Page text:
Spring is here, but this is the season of GoFundMe: The web is alive with a chorus of pleas to support every venue, arts organization, and independently owned business that we love and don’t want to lose. So far it’s been rough. UMS canceled more than a dozen major events, the Ann Arbor Film Festival was forced to go completely online, and then came the news that Edgefest, the internationally acclaimed symposium of free jazz and modern improvised music, had been canceled. Late at night when all is still, I hear the bittersweet song of Abbey Lincoln: “The world is falling down. Hold my hand.”

Our culture is a composite living entity, the collective pulse of our people. Adaptability is how we evolve and survive. Musicians of every persuasion have taken to performing online. On March 18, piano man Mark “Mr. B” Braun and master percussionist Pete Siers inaugurated a series of Facebook webcasts “Live from the B Hive” in B’s living room. The program was dedicated to Chicago blues legend Jimmy Yancey, who long ago inspired young B to devote his life to the great African American piano tradition. At one point, Siers brought out a diminutive washboard mounted on a music stand and scraped on through the “How Long Blues.” Subsequent honorees were Boogie Woogie Red, Roosevelt Sykes and Blind John Davis, old masters who played the Blind Pig when it was a funky little blues club with an upright piano in the basement.

“The thing about musicians is, we love and need to do what we do, we love and need to share it with other people,” says B. “This is the only way we can do it right now. This is all we have anymore. There’s nowhere else we can go to play.”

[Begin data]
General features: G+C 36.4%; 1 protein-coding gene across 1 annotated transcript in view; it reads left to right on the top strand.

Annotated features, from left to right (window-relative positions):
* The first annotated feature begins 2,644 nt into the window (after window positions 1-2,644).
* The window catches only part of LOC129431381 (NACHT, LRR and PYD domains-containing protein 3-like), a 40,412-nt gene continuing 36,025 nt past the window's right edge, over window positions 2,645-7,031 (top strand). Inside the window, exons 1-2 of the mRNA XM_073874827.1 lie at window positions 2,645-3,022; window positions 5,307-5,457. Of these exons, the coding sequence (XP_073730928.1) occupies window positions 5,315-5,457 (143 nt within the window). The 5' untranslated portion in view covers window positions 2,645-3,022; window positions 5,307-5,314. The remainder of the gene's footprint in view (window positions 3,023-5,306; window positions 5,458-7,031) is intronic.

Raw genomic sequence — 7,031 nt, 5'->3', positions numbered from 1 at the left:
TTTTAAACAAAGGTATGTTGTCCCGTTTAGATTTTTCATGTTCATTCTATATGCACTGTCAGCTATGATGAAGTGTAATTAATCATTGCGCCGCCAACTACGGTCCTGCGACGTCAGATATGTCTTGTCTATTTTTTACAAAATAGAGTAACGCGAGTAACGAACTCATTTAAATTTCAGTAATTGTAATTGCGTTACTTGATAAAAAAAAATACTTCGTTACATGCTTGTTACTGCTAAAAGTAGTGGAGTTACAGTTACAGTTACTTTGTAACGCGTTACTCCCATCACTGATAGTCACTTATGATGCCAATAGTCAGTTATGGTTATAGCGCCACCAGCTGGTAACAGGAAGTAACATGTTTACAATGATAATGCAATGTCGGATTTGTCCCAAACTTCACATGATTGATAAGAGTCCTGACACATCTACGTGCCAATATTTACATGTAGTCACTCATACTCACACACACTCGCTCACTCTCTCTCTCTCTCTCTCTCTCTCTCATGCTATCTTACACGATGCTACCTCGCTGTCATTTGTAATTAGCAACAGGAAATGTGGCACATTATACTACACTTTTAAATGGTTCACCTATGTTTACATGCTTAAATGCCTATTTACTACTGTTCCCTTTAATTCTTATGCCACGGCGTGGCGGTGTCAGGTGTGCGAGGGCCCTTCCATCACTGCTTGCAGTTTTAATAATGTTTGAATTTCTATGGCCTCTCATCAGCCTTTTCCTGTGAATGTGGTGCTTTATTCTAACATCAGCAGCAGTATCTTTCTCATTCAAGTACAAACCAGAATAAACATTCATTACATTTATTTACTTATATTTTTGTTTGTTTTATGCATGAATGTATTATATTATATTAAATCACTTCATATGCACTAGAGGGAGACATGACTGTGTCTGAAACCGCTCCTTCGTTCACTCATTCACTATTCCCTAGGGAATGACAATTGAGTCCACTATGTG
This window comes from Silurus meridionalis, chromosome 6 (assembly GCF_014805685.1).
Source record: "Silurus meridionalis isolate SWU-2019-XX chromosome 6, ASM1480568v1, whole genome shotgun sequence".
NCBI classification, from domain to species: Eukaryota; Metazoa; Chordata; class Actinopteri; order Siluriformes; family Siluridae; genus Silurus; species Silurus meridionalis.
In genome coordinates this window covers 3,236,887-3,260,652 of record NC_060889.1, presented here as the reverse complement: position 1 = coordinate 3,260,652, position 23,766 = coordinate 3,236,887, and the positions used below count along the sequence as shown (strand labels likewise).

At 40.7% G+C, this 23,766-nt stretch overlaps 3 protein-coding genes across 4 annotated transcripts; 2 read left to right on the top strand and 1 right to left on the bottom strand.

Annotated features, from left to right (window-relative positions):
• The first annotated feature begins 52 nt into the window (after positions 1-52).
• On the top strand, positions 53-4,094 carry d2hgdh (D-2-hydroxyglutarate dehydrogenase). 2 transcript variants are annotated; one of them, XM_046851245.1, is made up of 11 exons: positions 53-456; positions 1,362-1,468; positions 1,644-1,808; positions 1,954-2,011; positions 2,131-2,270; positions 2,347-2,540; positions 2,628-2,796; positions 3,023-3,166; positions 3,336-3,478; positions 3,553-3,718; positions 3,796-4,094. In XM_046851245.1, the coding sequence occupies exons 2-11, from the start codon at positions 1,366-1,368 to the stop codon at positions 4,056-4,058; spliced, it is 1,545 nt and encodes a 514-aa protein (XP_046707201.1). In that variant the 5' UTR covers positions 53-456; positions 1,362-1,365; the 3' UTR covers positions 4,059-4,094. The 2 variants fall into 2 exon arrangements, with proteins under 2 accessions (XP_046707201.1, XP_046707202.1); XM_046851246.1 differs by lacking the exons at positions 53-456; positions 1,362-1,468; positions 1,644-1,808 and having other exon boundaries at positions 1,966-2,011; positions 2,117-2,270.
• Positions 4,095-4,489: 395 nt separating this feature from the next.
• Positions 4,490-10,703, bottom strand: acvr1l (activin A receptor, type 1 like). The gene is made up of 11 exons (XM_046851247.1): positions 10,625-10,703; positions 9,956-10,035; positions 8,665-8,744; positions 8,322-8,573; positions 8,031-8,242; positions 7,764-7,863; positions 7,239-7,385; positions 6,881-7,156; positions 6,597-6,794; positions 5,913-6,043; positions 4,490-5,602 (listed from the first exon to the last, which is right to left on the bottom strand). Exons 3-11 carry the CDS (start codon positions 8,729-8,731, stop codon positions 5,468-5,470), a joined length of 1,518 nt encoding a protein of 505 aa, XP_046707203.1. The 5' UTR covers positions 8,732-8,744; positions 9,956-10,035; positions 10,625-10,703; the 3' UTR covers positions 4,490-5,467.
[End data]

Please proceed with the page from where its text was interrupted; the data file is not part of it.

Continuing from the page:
With Siers staying at home in compliance with Governor Whitmer’s order, B continues the weekday 5:30 gigs by himself, playing old favorites and works in progress, speaking kindly to devoted fans who generate a stream of appreciative online comments. People drop off food and leave tips via PayPal. On what he calls “Philanthropic Fridays,” B raises funds for worthy causes; one week, a portion of the proceeds went to the Detroit Street Filling Station to help Phillis Engelbert provide free meals for displaced service industry and Kerrytown shop workers.

Like Engelbert, Mr. B is a devout hands-on humanitarian. When he started in on Jay McShann’s “Hold ‘Em Hootie”—full speed ahead like a friendly locomotive—I could feel the piano thunder shaking the floorboards as a great seismic wave of boogie-woogie came pouring down the Internet stream, roaring through the little cable plugged into my laptop computer, up through the earbuds, sending me as if I were sitting across the room getting it live and in person.

Mr. B’s “Live from the B Hive” show is streamed every weekday at 5:30 p.m. at Facebook.com/MrBmarkLincolnBraun.